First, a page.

The article below on Brunei Times today elicited a lot of talking this morning. As a government finance man, I can imagine the many financial benefits it will bring to the public finance. On the flip side I can also imagine many difficulties including among others to many junior colleagues having to wait longer to be promoted. Me? I look forward to my retirement age at 55. What about you?
Brunei’s Retirement Age To Be Raised To 60 Soon?
By Yazdi Yahya
Bandar Seri Begawan - If the study by various government agencies determining if the retirement age should be extended is in the positive, then the retirement age for civil servants in Brunei could be pushed to 60 years in the near future.
The issue of raising the retirement age has been raised in last year's Legislative Council meeting, especially in view of the fact that life expectancy in the sultanate is now at 74 years.
A member of the council spoke on the matter suggesting that studies should be made to examine the impact of increasing the retirement age from 55 years to 60 years, a move which sections of the local workforce would welcome warmly for several reasons.
There has been a growing concern towards the issue of the retirement age in Brunei that the mandatory retirement age of 55 years was too early.
The shift of age structures in developed countries has had a profound effect on their political, economic and social conditions.
An ageing population, resulting from better health care and better living conditions has led researchers to examine the effects of the aged - especially in terms of social security.
The extended tenure would ensure these experienced employees continue to contribute to the nation's development. Currently, a significant part of the workforce is under the Employers Trust Fund (Tabung Amanah Pekerja), similar to the Central Provident Fund in Singapore and the Employees Provident Fund in Malaysia.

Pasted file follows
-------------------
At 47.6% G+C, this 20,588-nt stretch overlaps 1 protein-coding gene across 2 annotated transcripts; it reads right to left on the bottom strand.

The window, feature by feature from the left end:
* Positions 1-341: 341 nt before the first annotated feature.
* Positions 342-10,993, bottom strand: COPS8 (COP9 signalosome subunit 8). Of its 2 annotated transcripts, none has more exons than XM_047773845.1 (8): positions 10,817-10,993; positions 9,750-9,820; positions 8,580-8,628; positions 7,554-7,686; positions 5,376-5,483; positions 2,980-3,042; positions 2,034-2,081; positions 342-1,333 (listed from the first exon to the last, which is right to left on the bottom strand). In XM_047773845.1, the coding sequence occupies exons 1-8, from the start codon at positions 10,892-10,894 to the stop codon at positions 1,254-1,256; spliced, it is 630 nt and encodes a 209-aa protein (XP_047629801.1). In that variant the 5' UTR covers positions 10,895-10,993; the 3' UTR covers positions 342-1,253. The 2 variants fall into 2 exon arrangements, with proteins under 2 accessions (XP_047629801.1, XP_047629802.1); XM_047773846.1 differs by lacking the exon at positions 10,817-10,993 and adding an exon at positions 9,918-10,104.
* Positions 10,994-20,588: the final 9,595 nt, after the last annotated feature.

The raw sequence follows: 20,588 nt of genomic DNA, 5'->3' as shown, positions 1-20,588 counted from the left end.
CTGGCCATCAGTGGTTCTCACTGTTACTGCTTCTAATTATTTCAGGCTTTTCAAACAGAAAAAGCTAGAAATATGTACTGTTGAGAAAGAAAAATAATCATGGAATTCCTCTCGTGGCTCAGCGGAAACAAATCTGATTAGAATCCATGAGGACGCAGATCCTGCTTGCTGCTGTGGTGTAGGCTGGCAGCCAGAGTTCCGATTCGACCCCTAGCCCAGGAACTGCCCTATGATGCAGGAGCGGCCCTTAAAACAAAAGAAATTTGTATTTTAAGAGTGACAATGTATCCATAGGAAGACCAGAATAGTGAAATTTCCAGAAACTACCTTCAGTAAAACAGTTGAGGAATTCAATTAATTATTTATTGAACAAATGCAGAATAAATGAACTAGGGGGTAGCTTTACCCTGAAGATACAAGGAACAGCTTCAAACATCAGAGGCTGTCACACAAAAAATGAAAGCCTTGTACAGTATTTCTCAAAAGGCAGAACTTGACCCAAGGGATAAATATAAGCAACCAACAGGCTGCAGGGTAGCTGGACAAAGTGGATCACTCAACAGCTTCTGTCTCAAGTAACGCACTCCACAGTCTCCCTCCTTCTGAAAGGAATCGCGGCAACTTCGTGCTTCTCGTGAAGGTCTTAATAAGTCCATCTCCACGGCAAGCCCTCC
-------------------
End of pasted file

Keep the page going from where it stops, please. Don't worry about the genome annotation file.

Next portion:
A former prominent figure from the public service department, who declined to be named, agreed that by increasing the retirement age, in some cases where the experience is needed, would provide them with more time to mentor the younger generation.
He added, "Thirty years ago, if someone were 55, they would be considered old but now, with higher life expectancy rates, the potential contribution would still be considered high, especially .as I feel that people nowadays are still active at 55."
He also highlighted that the extra years would give civil servants, under the TAP scheme, the chance to earn more money as there have been cases where retirees under the TAP scheme do not have enough at the end of the day. With extra money, it would also reduce government spending on social security schemes.
The implication of such a move would help provide better social security, especially for retirees. The extra earnings would be useful, once retired, especially to support their medical needs because older people who would need more healthcare. But questions may be raised on whether the people will want to continue working after 55.
Whether the retirement age is increased or it be made compulsory can affect the productivity of workers. Factors such as tiredness and lack of motivation should be considered before introducing such a change. Moreover, as a significant part of the local workforce is employed by the government, extending the retirement age would increase government expenditure.
If Brunei's retirement age were to increase to 60, the government would need to commit more funds (five years worth) for employee benefits.
Countries such as Singapore, with a retirement age of 62 and Philippines, at 65, have a higher retirement age than Brunei.
So why is Brunei not headed in this direction. Firstly, Malaysians and Singaporeans are mostly employed in the public sector and extending the retirement age does not affect government spending as much. In Brunei, the move would increase spending significantly.-- Courtesy of The Brunei Times